Example of Discipline–that works!

Ever have those days when you feel your children are so misbehaved and you have no idea how it got that way?  I’d like you to think back to all the different situations you’ve found yourself in with your child.

Kid on the chair or standing on the table?  Maybe your child threw a huge tantrum and you had no idea how to respond.  Maybe your child just continues to do something and you feel you’ve said the word “no” a gazillion times.

Today I’m reminded of just how thankful I am that discipline in all of its meanings comes pretty naturally to me.  My son has been having the problem of being told to do something or not to do something and then will do it.  He doesn’t seem to care.  It started happening at school, too.  Two weeks ago his teacher and I worked together to devise a plan and figure out what to do.  He’s 3 1/2 years old and not quite rational enough to understand why he does things.

What worked?  Breaking his attention from whatever it is he was doing by asking him to look at my eyes.  Then I proceeded to give him the direction.  He did it.  Does it.  Still works.  Complaining may be involved, but he still does it.

I don’t yell.  I don’t raise my voice.  I simply turn around and tell him, “Dietrich.  Look at me.  Give him direction.”

Why does it work?  You’ve stopped your attention and his attention. You’ve told him that he’s important enough to look into his eyes and the task you’re about to give is important enough that you’re both stopped to do this.

I find that sometimes parents get lazy.  We’re tired.  We’ve had rough days or busy days that don’t even involve our children, yet they sometimes get the worst of us–or shall I say the lazy of us?  It’s easy to be not lazy with one child.  Add in another or more and it is quite easy to slip!

When my children are young and don’t quite understand what “no” means yet, I physically get up or physically move to tell them no, lightly smack their hands, and move them to some place safe or away from that object.  Sometimes it takes 500 times, but they get it!  They really do get it.  Yelling at a youngster isn’t going to work.  They learn to tune that out quickly, just like you and I do. I have this image in my mind of those moms yelling in public, at their wit’s ends, and the things they are saying are ridiculous.  Obvious empty threats, giving in to what the child wants, etc.  Children aren’t dumb.  They are quite perceptive.

If I yell loud enough and long enough, then Mom will give me what I want.

If I scream and cry because I don’t like/want to try this food, then Mom will make me something I like.

If I stand on this chair, then my mom will get off her phone/computer/facebook and give me attention.

Today my son got in the car after preschool and told me he was put on the “thinking carpet.”  I praised him first of all for telling me the truth.  I want my son to always know he can tell me whatever happened and know he isn’t going to be judged.  He will be met with love…. and consequences.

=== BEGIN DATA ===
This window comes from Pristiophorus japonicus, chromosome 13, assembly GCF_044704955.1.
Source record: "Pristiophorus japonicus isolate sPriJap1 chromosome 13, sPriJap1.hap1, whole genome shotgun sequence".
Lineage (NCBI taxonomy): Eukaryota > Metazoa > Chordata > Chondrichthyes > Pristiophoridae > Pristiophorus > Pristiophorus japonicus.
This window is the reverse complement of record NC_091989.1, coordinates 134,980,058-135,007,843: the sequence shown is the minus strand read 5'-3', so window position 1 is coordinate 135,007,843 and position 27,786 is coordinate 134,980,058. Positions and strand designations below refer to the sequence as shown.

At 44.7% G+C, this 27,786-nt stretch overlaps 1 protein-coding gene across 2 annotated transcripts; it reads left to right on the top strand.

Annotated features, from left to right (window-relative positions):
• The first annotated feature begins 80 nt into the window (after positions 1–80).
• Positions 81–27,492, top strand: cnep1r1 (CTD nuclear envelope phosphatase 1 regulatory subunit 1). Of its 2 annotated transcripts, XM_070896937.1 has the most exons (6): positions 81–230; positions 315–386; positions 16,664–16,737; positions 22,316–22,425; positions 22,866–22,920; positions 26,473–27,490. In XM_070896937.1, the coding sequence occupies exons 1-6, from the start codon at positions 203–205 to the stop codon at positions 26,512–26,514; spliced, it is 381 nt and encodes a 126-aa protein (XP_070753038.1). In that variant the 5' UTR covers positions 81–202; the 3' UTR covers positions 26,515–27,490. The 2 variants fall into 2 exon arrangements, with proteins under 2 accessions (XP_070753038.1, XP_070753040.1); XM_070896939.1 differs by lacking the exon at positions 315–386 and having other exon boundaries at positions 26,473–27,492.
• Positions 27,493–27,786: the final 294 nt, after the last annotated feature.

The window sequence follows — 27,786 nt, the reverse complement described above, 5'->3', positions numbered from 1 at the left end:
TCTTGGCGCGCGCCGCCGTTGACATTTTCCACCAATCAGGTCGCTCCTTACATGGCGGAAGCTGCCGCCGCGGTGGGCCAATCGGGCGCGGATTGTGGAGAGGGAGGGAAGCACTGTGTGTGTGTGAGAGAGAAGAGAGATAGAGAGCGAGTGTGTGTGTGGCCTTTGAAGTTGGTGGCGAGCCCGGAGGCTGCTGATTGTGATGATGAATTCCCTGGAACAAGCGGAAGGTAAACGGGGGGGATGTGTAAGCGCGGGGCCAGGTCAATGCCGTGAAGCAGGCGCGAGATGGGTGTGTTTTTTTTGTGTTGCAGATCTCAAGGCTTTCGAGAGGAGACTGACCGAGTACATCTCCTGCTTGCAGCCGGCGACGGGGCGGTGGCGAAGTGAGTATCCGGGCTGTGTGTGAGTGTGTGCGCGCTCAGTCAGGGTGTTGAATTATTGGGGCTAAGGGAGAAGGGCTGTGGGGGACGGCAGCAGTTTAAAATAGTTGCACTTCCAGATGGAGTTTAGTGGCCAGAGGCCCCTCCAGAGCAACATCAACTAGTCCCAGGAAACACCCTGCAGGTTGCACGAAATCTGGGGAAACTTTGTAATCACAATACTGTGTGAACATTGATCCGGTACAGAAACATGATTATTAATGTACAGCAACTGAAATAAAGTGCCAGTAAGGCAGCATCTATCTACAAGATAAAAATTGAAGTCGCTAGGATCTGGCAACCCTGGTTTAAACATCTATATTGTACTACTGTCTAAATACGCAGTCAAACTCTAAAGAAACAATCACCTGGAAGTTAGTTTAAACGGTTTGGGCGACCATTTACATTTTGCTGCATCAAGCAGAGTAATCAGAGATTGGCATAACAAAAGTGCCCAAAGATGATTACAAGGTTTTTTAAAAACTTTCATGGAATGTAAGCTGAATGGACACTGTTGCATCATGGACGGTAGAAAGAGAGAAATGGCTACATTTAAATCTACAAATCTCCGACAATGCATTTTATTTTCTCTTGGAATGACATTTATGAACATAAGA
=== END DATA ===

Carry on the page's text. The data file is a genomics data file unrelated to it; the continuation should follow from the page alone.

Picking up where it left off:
At drop off this morning, we had a conversation (me on his level looking into his eyes) right before he went into his classroom door.  We discussed consequences if he were to get into trouble today.  So he knew what was coming.

After I told my son that I was proud of him for telling me what happened, I asked him what his consequence was when we got home.  He responded with that exact consequence.  When we got home and the consequence was followed through with, he cried.  Said he was upset.  Bawled. Said he didn’t want to get into trouble.  He wants to be a good boy.  Anything and everything to get me to budge and give in.

Did I?  No?  Did I hold him when he asked me to hold him?  Yes.  Yes a thousand times over.  I want him to understand that even though he has a consequence it doesn’t mean I love him less.  It doesn’t mean he’s a bad person.  It just simply means we made a bad choice and now we have to pay the consequence.

Was it hard for me to not give in?  No.  Because I want him to be accountable for his actions.  I want him to think about what he does before he does it.

My daughter is a tantrum thrower.  What do you see most people do when a child throws a tantrum?  Yell, raise voices, panic, cater to the child’s wants?  Not this mama.  This mama lets her child throw that tantrum and walks away (watching so said child won’t hurt herself).  Guess what?  Those tantrums don’t last long.  I’m teaching my daughter that a tantrum is not the way to communicate.  Tantrums do not get attention.  If you want my attention or the attention of others there are other means and methods of doing so.

I love my children and I always want to be there for them.  Reality is that I can’t and won’t be.  Reality is that I will die and pass on sooner than I probably want to or they would want me to.  Reality is that I have just a blink of an eye to guide him in the right direction and have to depend on no other person but himself and Jesus.

I hope that this may reach those of you struggling with discipline.  I do plan to do many posts on discipline and even write troubleshooting methods in the future.  Please stay tuned!

Any comments?  Questions?  Concerns?  Problems you may face that you don’t know how to fix?

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hey, i’m Danielle

I love Jesus. I love my family. And I get joy from having a front row view of people growing toward their goals because of what I’ve taught.

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